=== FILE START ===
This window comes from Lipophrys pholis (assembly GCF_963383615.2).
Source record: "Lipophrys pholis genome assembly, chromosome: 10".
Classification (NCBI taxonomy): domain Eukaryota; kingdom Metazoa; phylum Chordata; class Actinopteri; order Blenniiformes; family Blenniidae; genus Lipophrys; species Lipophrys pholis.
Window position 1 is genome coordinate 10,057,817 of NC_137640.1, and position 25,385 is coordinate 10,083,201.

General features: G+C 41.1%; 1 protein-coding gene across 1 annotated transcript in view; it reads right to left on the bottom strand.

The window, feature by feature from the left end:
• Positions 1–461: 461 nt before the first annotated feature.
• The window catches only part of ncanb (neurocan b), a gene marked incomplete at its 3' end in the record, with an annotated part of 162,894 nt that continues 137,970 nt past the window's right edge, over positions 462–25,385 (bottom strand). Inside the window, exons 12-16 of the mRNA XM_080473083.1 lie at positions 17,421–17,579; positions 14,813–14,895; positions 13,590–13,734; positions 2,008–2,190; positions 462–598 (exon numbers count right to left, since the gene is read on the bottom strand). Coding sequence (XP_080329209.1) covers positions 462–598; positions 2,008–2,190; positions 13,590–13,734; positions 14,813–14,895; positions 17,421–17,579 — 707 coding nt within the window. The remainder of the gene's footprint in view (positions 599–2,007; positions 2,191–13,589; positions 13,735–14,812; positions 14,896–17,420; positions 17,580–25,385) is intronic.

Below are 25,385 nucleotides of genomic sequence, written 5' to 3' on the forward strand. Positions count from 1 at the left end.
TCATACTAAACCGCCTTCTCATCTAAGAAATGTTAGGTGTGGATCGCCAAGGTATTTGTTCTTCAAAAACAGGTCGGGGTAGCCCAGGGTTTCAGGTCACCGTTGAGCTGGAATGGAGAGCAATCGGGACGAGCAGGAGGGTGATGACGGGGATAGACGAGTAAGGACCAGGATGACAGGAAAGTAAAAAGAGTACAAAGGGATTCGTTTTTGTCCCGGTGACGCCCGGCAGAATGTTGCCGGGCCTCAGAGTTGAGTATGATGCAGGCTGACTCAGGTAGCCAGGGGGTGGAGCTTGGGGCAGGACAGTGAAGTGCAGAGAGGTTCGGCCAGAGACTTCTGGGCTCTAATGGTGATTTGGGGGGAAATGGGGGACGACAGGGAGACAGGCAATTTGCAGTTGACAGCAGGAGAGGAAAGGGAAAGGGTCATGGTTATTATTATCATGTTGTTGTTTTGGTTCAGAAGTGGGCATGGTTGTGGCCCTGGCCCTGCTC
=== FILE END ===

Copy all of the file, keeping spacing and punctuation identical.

This window comes from Lipophrys pholis (assembly GCF_963383615.2).
Source record: "Lipophrys pholis genome assembly, chromosome: 10".
Classification (NCBI taxonomy): domain Eukaryota; kingdom Metazoa; phylum Chordata; class Actinopteri; order Blenniiformes; family Blenniidae; genus Lipophrys; species Lipophrys pholis.
Window position 1 is genome coordinate 10,057,817 of NC_137640.1, and position 25,385 is coordinate 10,083,201.

General features: G+C 41.1%; 1 protein-coding gene across 1 annotated transcript in view; it reads right to left on the bottom strand.

The window, feature by feature from the left end:
• Positions 1–461: 461 nt before the first annotated feature.
• The window catches only part of ncanb (neurocan b), a gene marked incomplete at its 3' end in the record, with an annotated part of 162,894 nt that continues 137,970 nt past the window's right edge, over positions 462–25,385 (bottom strand). Inside the window, exons 12-16 of the mRNA XM_080473083.1 lie at positions 17,421–17,579; positions 14,813–14,895; positions 13,590–13,734; positions 2,008–2,190; positions 462–598 (exon numbers count right to left, since the gene is read on the bottom strand). Coding sequence (XP_080329209.1) covers positions 462–598; positions 2,008–2,190; positions 13,590–13,734; positions 14,813–14,895; positions 17,421–17,579 — 707 coding nt within the window. The remainder of the gene's footprint in view (positions 599–2,007; positions 2,191–13,589; positions 13,735–14,812; positions 14,896–17,420; positions 17,580–25,385) is intronic.

Below are 25,385 nucleotides of genomic sequence, written 5' to 3' on the forward strand. Positions count from 1 at the left end.
TCATACTAAACCGCCTTCTCATCTAAGAAATGTTAGGTGTGGATCGCCAAGGTATTTGTTCTTCAAAAACAGGTCGGGGTAGCCCAGGGTTTCAGGTCACCGTTGAGCTGGAATGGAGAGCAATCGGGACGAGCAGGAGGGTGATGACGGGGATAGACGAGTAAGGACCAGGATGACAGGAAAGTAAAAAGAGTACAAAGGGATTCGTTTTTGTCCCGGTGACGCCCGGCAGAATGTTGCCGGGCCTCAGAGTTGAGTATGATGCAGGCTGACTCAGGTAGCCAGGGGGTGGAGCTTGGGGCAGGACAGTGAAGTGCAGAGAGGTTCGGCCAGAGACTTCTGGGCTCTAATGGTGATTTGGGGGGAAATGGGGGACGACAGGGAGACAGGCAATTTGCAGTTGACAGCAGGAGAGGAAAGGGAAAGGGTCATGGTTATTATTATCATGTTGTTGTTTTGGTTCAGAAGTGGGCATGGTTGTGGCCCTGGCCCTGCTC